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PAX East - First Look: Rightfully, Beary Arms



I wasn’t sure what to expect with Rightfully, Beary Arms. The promotional art has a cute teddy bear holding a laser gun. But the game is anything but cuddly; it’s a tough-as-nails bullet hell roguelike. And while the preview feels like it’s still a work in progress, what’s there is solid.


The first thing I noticed about Rightfully, Beary Arms is how beautiful the game looks. It’s a mix of 2D sprites on a three-dimensional plan that is remarkably beautiful. And with the lighting effects, the game catches your attention. I talked to the developers about this technique and mentioned how this attention to detail and art direction makes the game pop.



The game is a twin-stick shooter, and honestly, I didn’t pick up on that right away. A few other players around me also struggled to know this; I don’t blame the game. Like many previews, there is little in the way of tutorials which I attribute to the fact that I believe that is added towards the end of development. Besides, with your limited time with a game at a show like PAX, you don’t want to be bogged down with tutorials and rather jump right into the action.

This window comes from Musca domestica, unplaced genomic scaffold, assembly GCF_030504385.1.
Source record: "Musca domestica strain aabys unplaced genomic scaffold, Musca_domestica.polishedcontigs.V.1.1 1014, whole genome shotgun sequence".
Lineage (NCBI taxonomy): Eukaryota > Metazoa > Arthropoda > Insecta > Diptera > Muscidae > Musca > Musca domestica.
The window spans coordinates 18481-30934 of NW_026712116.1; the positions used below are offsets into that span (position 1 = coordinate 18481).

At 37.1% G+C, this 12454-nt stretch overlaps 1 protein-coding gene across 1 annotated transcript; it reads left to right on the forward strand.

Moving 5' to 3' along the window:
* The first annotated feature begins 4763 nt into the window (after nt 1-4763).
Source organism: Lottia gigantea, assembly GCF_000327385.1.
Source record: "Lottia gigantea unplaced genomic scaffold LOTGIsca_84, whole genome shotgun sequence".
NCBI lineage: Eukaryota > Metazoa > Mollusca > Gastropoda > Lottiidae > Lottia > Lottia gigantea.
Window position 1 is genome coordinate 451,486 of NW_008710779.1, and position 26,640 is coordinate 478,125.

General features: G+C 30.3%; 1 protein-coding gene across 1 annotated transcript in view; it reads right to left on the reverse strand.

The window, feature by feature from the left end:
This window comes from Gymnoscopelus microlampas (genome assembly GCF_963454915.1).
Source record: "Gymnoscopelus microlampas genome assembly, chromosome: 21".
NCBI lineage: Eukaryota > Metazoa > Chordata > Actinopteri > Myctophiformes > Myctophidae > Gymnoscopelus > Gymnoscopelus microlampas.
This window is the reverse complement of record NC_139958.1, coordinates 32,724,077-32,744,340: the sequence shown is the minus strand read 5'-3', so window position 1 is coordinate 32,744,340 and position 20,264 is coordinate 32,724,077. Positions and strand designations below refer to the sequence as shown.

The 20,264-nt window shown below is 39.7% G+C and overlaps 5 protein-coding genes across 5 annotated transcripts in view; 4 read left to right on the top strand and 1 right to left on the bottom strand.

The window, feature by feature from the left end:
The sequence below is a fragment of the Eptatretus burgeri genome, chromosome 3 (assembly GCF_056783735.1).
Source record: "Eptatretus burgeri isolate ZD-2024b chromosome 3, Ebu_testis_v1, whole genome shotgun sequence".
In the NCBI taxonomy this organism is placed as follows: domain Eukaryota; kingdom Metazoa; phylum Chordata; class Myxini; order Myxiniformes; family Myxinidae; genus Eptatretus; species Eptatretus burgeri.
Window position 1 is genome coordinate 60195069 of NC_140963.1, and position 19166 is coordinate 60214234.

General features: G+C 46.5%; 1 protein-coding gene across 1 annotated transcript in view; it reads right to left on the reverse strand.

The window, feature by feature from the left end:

But once I got the hang of it, I grew fond of how the game played. The different types of enemies and weapons were vast, especially for a preview build. Each world has a different type of creatures you’ll fight - not only were the sprites varied, but the attacks each enemy type did also varied.



One of the most unique things about Rightfully, Beary Arms was how it handled the roguelike mechanics. Like most roguelikes, you’ll die, a lot. Upon death, you won’t lose the weapons; rather, you choose how the enemy will level up or how drops will affect your next run. For instance, you might choose that you’ll find few health drops, or you might select that the enemy has a speed boost. It’s a clever way to handle failing, but you could also use your selection to your advantage or choose the one you think will affect you the least.



The last piece that I enjoyed about the game is the writing. I laughed out loud and complimented the devs on some lines delivered by the NPCs you encounter. I discovered one line by mistake and appreciated that the devs considered that the interaction might happen. I won’t spoil it because it’s a fun easter egg, but I suggest talking to all NPCs and approaching things from different angles.


Overall, I found Rightfully, Beary Arms to be an interesting game - I think people might not know what to expect with the art, and it may not attract the crowd they’re hoping to get. This isn’t a cute Animal Crossing-like game, this is a clever but punishing roguelike, and if they can market the game to the right audience, I think people will be pleasantly surprised.



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